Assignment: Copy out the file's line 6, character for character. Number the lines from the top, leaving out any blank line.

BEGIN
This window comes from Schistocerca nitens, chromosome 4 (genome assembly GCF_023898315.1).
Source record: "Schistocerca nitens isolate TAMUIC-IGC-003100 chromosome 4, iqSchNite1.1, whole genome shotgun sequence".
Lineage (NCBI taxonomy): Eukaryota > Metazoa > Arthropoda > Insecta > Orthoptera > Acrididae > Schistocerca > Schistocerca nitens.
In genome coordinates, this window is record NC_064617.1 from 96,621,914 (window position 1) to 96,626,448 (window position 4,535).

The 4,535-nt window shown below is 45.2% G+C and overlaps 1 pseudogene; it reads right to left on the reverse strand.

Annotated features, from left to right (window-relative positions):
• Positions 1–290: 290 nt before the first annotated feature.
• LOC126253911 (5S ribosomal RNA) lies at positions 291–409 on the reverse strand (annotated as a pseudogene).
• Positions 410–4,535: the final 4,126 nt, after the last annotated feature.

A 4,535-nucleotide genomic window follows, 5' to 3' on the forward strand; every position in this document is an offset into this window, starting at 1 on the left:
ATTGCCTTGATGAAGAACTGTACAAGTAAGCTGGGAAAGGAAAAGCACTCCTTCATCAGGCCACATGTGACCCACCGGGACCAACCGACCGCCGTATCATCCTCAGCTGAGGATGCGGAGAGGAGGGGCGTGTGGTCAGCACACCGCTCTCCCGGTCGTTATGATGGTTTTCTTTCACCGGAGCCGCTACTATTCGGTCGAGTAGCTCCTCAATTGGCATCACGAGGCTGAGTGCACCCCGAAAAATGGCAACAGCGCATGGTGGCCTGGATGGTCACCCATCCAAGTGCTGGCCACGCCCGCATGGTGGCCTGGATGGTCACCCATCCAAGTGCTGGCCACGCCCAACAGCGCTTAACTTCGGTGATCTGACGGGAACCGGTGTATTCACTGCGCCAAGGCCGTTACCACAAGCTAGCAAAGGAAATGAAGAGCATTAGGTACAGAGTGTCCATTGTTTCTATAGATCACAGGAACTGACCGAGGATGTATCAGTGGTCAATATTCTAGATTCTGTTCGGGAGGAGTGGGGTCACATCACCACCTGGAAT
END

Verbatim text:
Annotated features, from left to right (window-relative positions):